City on a Grid: How New York Became New York
Gerard Koeppel's City on a Grid: How New York Became New York is a fascinating and curious story that takes us back through time to the early beginnings of the city called Nieuw Amsterdam by the Dutch, then renamed New York, on the island originally named Manahata by the Lenape indians. It is also a drama that delves into the lives and travails of the original surveyors like Casimir Goerck and visionary Joseph François Mangin, who mapped the island and saw it not for the city what it was, but the metropolis that it would become.
Koeppel unfolds a well-researched ambitious tale of intrigue intertwined with political significance as he tells of Governor Stuyvesant, Mayor Varick, Aaron Burr, the deliberations to arrive at street and block dimensions, how New York inspired a young Napoleon III to redesign Paris, why Houston (HOW-stun) Street is pronounced differently than Houston (HEW-stun) in Texas, the Roosevelts arriving 1644, and the royalist DeLanceys who forfeited their lands when they fled back to England at the start of the Revolutionary War.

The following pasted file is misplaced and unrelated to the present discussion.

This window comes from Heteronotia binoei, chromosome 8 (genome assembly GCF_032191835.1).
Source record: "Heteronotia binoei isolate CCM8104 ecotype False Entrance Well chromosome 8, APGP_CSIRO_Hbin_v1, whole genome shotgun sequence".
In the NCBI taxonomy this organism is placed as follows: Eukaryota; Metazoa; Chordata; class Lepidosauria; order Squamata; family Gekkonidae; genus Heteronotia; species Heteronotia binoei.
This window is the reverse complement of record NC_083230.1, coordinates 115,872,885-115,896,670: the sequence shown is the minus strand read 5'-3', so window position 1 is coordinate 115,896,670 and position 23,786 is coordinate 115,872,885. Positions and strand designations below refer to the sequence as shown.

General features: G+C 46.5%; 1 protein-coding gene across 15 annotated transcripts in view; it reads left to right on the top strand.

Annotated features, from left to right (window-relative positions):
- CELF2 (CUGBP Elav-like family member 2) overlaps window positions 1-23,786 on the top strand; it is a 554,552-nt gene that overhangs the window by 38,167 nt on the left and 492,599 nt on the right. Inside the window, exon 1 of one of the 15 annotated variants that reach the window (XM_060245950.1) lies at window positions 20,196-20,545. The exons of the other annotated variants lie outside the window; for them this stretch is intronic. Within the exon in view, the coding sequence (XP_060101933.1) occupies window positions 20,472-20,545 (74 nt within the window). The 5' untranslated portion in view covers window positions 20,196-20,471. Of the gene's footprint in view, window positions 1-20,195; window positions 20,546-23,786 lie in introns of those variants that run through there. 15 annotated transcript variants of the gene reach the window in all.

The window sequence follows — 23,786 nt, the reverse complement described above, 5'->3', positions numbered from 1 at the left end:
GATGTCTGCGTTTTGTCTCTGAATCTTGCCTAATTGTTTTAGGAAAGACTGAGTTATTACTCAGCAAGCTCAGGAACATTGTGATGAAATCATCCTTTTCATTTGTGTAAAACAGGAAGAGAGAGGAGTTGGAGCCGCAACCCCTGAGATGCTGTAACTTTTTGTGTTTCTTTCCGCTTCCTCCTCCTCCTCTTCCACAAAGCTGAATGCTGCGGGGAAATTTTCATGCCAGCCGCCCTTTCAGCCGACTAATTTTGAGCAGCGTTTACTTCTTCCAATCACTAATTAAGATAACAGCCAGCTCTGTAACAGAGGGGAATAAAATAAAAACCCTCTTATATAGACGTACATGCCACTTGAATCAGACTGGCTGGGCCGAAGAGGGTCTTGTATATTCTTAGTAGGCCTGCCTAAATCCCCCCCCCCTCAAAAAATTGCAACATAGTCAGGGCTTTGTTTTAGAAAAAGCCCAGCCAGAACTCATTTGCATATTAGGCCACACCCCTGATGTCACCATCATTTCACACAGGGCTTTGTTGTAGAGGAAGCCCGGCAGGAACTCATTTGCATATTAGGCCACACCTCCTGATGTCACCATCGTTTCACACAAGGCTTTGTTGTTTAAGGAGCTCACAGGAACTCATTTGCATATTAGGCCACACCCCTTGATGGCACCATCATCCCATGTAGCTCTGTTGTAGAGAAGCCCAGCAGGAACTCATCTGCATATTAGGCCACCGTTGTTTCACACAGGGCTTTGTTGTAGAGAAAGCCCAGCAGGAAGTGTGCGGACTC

Koeppel tantalizes with little known facts such as that the Lenape Indians sold the island of Manahata to the Dutch West India Company based on an estimated 22,000 acres. Little did the Dutch masters of commerce know that the Lenape actually over estimated the size of the island. Today the most generous measure of Manhattan is considered to be about 14,600 acres.
He also details the astounding power of city commissioners bestowed on them by state legislators in 1807, that declared the commissioners to “have and possess exclusive power to lay out streets, roads, and public squares,” that would intersect through existing properties and were given powers to determine financial compensation for each, and the ensuing bitter litigations with landowners.
Those of us who have walked and navigated the streets of New York City know the power of the grid. Its advantages are plain to the tourist, pedestrian, and business owner who requires easy access to his premises. And while Manhattan’s grid may not have the charming beauty of cities like Paris or Rome it exudes a different kind of power.
My only criticism of Gerard Koeppel's City on a Grid is that while it is undoubtedly a valuable resource for research historians, academics, and city planners it lacks sufficient images and color reproductions to make it galvanizing for the layperson. Although it does have 16 pages of black-and-white reproductions, mostly small drawings and paintings, the tale was so intriguing that more images would have made it a page-turner; however, it is a fun, fascinating, and accessible read for those curious enough to delve into the origins of an amazing city.